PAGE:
Tag Archives: marijuana

Maine Cop Facing 20 Sexual Assault Charges, Including Against Six Year Old, Gets Misdemeanor Plea Deal, $1000 Fine

Sexual Assault Charges Misdemeanor Plea Deal Deputy Kenneth Hatch

Maine Sheriff’s Deputy Kenneth Hatch facing 20 charges of sexual assault of a minor, including one who was six years old at the time was given a misdemeanor plea deal and a $1,000 fine.

Lincoln County Sheriff’s Deputy Kenneth L. Hatch III was facing 20 charges of sexual assault against three minors, including one who was just six years old at the time. However, instead of refiling charges after his first trial ended in a hung jury, the Maine Attorney General’s Office offered him a plea bargain. And, boy, what a bargain it was!

As part of the plea deal Hatch agreed to plead guilty to the Class D misdemeanor (almost the lowest level of crime someone can be charged with) of “furnishing a place for minors to consume alcohol.” In exchange for that, the prosecutor has agreed that his “punishment” will consist of a $1,000 fine. No jail time, no probation, no sex offender registry, not even a series of overpriced classes to sit through. It’s slightly worse than if he had received a traffic citation.

At this point, it’s hard to be surprised when cops sit back and cover for their “Brothas” no matter how heinous the crime might be. Nor is it particularly shocking anymore when prosecutors give them their “Policeman’s Discount” and they get just a slap on the wrist or the crimes committed by “Police Heroes” are overlooked altogether. This takes the cake, though.

Note: If you have videos, stories, upcoming events/protests, or personal interactions with the police (and/or “justice” system) that you would like to share, send them to us and we will do everything we can to bring it to the attention of the world. In addition, you can visit the Nevada Cop Block resources section for information and links to the rights of citizens when dealing with police, during which you should always be filming.

Lincoln County Sheriffs Deputy Kenneth Hatch

Former Lincoln County Sheriff’s Deputy of the Year Kenneth L. Hatch III

Obviously, one would think that someone facing charges of sexually abusing multiple underage children, including one who was only six years old at the time, would get several books thrown at them.

Via the PressHerald.com:

On and off for the last 16 years, prosecutors allege, Hatch preyed on teenage girls, all the while moving through the ranks of law enforcement in central Maine.

An indictment handed up in August accused Hatch, 46, of 22 felonies, including 11 counts of sexual abuse of a minor, eight counts of aggravated furnishing of marijuana to a minor, and two counts of unlawful sexual contact. In many of the incidents, Hatch was on duty when the alleged abuse occurred.

Via the Bangor Daily News:

The drug counts allege that Hatch gave marijuana from a bag marked “EVIDENCE” to two of his three alleged victims, two of whom were 14 or 15 at the time of the alleged assaults.

The alleged sexual assaults against the third victim, which resulted in Hatch’s arrest in June, reportedly first occurred in 2004 when she was 6, Assistant Attorney General John Risler, who is prosecuting the case, told the grand jury in August. The indictments allege that Hatch then sexually assaulted the same girl and provided her marijuana in 2013 and 2014, when she was 14 and 15.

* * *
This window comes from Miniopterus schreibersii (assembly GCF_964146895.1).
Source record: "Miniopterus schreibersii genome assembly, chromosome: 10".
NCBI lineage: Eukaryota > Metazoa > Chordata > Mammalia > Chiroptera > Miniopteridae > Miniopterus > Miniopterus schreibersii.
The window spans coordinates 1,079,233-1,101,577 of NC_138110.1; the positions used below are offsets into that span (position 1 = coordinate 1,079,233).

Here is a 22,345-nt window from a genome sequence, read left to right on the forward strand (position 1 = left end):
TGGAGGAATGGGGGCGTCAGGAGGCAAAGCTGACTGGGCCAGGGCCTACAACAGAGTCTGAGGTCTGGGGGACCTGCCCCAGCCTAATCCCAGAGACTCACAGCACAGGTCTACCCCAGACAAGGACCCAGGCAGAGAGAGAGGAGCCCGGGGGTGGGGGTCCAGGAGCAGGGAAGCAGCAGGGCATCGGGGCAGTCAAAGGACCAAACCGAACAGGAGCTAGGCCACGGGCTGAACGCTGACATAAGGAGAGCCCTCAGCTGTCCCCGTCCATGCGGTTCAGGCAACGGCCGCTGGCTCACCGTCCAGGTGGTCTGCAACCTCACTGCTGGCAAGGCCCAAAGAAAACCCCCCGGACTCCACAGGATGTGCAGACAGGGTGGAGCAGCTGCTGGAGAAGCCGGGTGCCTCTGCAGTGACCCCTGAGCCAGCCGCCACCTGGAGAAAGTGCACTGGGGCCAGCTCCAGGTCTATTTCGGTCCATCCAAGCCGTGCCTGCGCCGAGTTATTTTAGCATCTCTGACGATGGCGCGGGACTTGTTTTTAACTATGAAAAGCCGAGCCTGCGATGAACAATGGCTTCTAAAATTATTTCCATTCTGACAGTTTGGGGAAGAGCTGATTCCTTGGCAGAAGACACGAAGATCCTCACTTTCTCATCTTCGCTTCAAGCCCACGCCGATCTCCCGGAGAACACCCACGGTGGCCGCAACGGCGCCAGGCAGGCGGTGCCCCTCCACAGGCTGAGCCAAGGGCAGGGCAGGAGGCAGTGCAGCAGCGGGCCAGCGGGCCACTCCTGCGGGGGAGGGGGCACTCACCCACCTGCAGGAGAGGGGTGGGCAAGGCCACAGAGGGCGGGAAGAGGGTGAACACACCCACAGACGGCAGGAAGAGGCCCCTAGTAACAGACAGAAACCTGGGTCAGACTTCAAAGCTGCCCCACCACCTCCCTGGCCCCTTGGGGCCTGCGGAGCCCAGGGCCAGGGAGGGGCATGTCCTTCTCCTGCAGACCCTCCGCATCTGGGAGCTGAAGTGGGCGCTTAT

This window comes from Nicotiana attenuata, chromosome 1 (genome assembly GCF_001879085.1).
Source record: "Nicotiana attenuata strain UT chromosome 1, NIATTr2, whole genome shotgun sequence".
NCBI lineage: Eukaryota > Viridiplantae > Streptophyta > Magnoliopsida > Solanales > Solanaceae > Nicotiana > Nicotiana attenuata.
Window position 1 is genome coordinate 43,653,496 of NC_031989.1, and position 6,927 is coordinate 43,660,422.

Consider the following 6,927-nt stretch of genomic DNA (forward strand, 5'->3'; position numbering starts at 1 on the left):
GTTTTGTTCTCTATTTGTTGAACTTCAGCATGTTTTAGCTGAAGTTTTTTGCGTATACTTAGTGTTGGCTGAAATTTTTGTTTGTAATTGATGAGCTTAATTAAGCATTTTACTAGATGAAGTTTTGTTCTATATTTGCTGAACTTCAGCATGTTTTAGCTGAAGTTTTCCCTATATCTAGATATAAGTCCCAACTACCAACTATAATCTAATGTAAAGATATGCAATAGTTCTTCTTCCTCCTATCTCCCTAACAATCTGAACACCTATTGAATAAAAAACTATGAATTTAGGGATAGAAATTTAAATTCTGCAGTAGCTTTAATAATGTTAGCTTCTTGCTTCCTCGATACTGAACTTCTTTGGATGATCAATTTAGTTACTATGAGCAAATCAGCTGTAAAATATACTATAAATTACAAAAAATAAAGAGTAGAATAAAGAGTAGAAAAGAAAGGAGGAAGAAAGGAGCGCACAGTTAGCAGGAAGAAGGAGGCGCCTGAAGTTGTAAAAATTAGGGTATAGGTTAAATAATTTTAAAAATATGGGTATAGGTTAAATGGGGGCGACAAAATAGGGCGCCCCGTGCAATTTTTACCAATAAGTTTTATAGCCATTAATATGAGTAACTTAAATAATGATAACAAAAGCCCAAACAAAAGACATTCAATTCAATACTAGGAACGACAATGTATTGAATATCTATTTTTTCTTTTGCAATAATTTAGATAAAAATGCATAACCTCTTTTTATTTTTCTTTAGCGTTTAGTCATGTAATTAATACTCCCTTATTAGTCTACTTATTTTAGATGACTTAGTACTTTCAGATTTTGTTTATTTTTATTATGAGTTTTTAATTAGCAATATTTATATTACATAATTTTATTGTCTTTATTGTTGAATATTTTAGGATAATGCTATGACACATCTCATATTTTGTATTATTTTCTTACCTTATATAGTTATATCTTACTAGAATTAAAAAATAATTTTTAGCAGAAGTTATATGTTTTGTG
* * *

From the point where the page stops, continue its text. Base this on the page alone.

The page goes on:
One would obviously be very wrong, though. Apparently, in Maine the Magical Uniforms they issue to cops are especially potent at rendering them impervious to any sort of meaningful consequences for their actions. Of course, one of his victims spoke of her fears in relation to that and how it made her reluctant to come forward. (Via the PressHerald.com, again.)

One of the alleged victims who spoke with the Maine Sunday Telegram said Hatch used his power as a police officer to sexually abuse her over a period of years. She was afraid to speak up, she said, because it would be her word against his.

“He’s a cop,” she said. “Who’s going to believe me?”

Finally in June, she spoke up and told a family member, triggering the investigation and Hatch’s arrest.

Her fear of speaking out is common among victims of police sexual violence. For every victim who comes forward to accuse an officer, five more remain silent, said Philip M. Stinson, a professor of criminal justice at Bowling Green State University and a leading researcher on police misconduct.

“There’s something about that power dynamic,” Stinson said. “Police officers are used to being in charge, of telling people what to do, and of people obeying them – or there are consequences.”

I’m sure that this sentence will alleviate those fears:

“Hatch will appear before Stokes in Knox County Superior Court on Friday morning, agree to pay a $1,000 fine, and will serve no jail time.”

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After Virginia Police Raid Wrong Address Innocent College Student Was Beaten, Arrested, and Evicted From Home

Maurice Neblett Police Raid Wrong House Cause Eviction

After Virginia police raided the wrong address, innocent Virginia Union University student Maurice Neblett was beaten, falsely arrested, and evicted from his apartment.

Note: This post is based on a a reader submission shared with Nevada Cop Block by Maurice Neblett. If you have videos, stories, upcoming events/protests, or personal interactions with the police (and/or “justice” system) that you would like to share, send them to us and we will do everything we can to bring it to the attention of the world.

In addition, you can visit the Nevada Cop Block resources section for information and links to the rights of citizens when dealing with police, during which you should always be filming.